Saturday, November 15, 2014

The Brothers Karamazov - Dostoevsky

(This covers only the first two parts of the book or roughly the first 2/5s.)

'The Brothers Karamazov' is the story of a wealthy, crazy, Russian family.  Well, they're not all crazy, though the father most certainly is.  The father, Fyodor Karamazov, is wealthy and something of a fool.  In fact, even when he knows better, he can't help but say something foolish.  This has alienated him from his sons and many of the townspeople.  The rest of the townspeople basically put up with him because he's wealthy.
The sons are all his but they come from two different mothers, with the eldest being a half brother to the others.  The eldest is named Dimitri and he is somewhat like his father in that they both act on impulse, rather than reason.  Dimitri was a soldier and has already squandered his inheritance.  He's also bound up in a web of romances that cause him no end of trouble.
The middle son, Ivan, doesn't get much space in the first half of the novel.  He is an intellectual and has written a treatise on the relationship between the church and the state that has many people talking.  I say that he doesn't get much space, but the conversation that he has with his little brother is the highpoint of the first half.
The youngest is named Alexi and he is the spiritual one of the bunch.  Alexi is a novice at a local monastery and (most likely) the hero of the novel.  His brothers look to him for help.  He is well respected by the town and has been given a special place by the Elder of the monastery.

This is a very talky novel and excellent because of it.  Dostoevsky uses the differing personalities and conflicts to simply talk about the various issues of the time.  When Ivan talks about how the state should be like and unlike the church, he's talking about something that was important then, as the idea of a secular government was coming into focus.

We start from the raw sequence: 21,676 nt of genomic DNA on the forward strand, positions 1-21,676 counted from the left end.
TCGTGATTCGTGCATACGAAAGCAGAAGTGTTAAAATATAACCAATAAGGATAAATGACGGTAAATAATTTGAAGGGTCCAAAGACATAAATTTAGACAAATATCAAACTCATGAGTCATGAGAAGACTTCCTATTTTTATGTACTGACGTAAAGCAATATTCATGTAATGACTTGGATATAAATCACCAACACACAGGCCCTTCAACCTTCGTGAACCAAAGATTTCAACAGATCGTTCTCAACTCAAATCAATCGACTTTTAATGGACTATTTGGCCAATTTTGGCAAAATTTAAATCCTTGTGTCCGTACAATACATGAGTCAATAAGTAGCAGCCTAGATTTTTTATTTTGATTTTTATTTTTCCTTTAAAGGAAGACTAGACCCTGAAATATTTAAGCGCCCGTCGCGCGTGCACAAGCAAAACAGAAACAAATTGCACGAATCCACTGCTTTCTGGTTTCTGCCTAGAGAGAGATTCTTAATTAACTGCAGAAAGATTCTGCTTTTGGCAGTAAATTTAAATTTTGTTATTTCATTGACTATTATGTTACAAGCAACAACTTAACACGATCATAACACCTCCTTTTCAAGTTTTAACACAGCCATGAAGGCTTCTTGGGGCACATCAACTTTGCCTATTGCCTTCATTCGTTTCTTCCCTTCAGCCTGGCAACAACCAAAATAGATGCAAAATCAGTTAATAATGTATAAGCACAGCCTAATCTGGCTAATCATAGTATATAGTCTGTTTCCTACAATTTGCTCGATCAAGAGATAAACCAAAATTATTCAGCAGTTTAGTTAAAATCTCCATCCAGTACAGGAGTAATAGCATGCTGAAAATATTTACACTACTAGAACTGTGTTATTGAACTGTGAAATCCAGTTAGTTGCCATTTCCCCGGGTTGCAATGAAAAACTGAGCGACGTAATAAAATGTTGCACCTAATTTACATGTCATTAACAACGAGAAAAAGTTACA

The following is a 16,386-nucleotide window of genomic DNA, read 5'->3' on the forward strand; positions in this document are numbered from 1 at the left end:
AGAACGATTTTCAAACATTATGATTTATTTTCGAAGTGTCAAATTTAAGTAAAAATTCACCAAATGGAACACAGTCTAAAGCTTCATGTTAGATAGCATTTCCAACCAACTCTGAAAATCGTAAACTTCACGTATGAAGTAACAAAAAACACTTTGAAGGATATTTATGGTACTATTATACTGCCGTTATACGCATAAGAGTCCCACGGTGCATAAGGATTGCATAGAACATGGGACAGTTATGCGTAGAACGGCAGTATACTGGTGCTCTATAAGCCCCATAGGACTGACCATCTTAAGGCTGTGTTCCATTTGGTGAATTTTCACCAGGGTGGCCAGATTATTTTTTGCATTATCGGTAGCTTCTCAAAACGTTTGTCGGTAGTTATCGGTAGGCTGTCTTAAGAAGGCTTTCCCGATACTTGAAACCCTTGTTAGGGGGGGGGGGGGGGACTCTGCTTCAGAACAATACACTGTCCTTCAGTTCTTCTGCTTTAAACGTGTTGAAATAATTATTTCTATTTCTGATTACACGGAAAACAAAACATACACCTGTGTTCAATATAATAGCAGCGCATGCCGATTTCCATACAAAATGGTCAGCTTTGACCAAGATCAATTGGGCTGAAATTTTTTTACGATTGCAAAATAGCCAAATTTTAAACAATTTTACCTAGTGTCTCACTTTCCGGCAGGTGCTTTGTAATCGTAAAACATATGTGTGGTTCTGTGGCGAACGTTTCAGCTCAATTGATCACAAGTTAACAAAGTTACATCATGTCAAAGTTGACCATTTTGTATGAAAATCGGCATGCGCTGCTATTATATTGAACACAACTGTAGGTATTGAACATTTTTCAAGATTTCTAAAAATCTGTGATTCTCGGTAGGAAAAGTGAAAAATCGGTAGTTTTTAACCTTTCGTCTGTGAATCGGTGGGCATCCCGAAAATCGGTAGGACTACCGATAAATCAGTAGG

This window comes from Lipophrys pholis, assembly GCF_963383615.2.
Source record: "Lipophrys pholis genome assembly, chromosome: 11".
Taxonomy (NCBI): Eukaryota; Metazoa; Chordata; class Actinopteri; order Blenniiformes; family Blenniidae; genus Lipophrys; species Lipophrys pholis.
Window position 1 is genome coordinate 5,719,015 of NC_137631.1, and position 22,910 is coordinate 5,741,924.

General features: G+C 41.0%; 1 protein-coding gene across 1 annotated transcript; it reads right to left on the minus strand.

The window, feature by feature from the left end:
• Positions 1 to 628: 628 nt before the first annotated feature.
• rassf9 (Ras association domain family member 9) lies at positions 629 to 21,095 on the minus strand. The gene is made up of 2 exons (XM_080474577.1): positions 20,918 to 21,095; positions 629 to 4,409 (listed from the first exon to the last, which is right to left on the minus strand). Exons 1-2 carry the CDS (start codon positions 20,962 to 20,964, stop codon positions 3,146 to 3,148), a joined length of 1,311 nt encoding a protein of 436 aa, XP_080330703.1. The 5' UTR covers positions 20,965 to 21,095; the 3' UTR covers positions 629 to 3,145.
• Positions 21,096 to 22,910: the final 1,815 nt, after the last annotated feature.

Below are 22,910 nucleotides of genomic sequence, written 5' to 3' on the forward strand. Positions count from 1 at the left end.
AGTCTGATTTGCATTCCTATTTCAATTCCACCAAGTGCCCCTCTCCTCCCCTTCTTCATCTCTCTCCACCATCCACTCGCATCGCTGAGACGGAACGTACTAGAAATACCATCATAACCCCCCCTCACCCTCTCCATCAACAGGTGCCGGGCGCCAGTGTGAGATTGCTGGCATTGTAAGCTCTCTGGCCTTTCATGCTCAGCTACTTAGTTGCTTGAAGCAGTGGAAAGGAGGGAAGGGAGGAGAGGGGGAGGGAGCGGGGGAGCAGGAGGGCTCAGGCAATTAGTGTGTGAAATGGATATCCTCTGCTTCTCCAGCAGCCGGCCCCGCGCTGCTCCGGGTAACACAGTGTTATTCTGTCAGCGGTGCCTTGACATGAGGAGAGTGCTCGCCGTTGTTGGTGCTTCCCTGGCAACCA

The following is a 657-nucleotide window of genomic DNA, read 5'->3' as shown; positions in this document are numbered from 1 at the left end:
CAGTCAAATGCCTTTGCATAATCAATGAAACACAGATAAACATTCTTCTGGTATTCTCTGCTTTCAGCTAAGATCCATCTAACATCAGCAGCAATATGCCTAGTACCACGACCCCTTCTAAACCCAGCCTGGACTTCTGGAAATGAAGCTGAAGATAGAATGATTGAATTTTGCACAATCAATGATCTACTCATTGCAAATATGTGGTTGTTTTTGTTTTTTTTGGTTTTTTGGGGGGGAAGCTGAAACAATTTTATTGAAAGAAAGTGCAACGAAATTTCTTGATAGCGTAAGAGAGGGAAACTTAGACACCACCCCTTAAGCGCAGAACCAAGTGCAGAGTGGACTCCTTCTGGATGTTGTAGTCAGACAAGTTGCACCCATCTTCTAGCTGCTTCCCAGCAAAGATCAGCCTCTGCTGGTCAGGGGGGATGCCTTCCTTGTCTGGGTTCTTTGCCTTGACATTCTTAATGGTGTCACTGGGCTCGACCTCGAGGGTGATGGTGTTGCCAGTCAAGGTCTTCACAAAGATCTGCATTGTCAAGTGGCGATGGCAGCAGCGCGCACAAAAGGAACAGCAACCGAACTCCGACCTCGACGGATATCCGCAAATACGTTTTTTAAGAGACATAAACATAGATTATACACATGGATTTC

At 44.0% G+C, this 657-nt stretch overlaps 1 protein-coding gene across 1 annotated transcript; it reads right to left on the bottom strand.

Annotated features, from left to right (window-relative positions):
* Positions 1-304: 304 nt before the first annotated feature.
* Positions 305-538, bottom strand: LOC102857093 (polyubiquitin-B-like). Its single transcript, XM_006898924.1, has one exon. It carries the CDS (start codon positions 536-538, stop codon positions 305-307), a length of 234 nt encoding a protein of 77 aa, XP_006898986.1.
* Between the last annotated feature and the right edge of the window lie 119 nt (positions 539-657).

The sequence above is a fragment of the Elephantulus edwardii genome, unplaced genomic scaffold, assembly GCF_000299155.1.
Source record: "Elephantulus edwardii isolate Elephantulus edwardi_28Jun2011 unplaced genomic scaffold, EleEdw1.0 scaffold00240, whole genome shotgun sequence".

One of the most important topics discussed is that of mercy.  When Dostoevsky was younger, he had been sentenced to execution by firing squad.  The sentence was commuted at the last minute and this (obviously!) had a strong impression on him.  He argues for mercy and against harsh penalties.
When Ivan speaks about the state, he argues that it is unduly harsh, both in capital punishment and also in using prison.  This cuts a person off from society and only embitters them.  The criminal is bound to become worse, not better.
"...all these sentences to exile with hard labor, and formerly with flogging also, reform no one, and what's more, deter hardly a single criminal, and the number of crimes does not diminish but is continually on the increase." ... "If anything does preserve society, even in our time, and does regenerate and transform the criminal, it is only the law of Christ speaking in his conscience. It is only by recognizing his wrong-doing as a son of a Christian society - that is - of the Church - that he recognizes his sin against society - that is, against the Church. So that it is only against the Church and not against the State, that the criminal of today can recognize that he has sinned."
I imagine that this passage gave people pause in 1880.  It did for me today, in 2014. 

Saturday, November 8, 2014

Constitutional Reader

I love, love, love this chart from Hillsdale College regarding the events and writing that went into the Constitution.  Only after reading a number of works from the 1600s and 1700s was I really aware of the foundational writings that went into the philosophy behind the American revolution.  This timeline does an excellent job of highlighting that.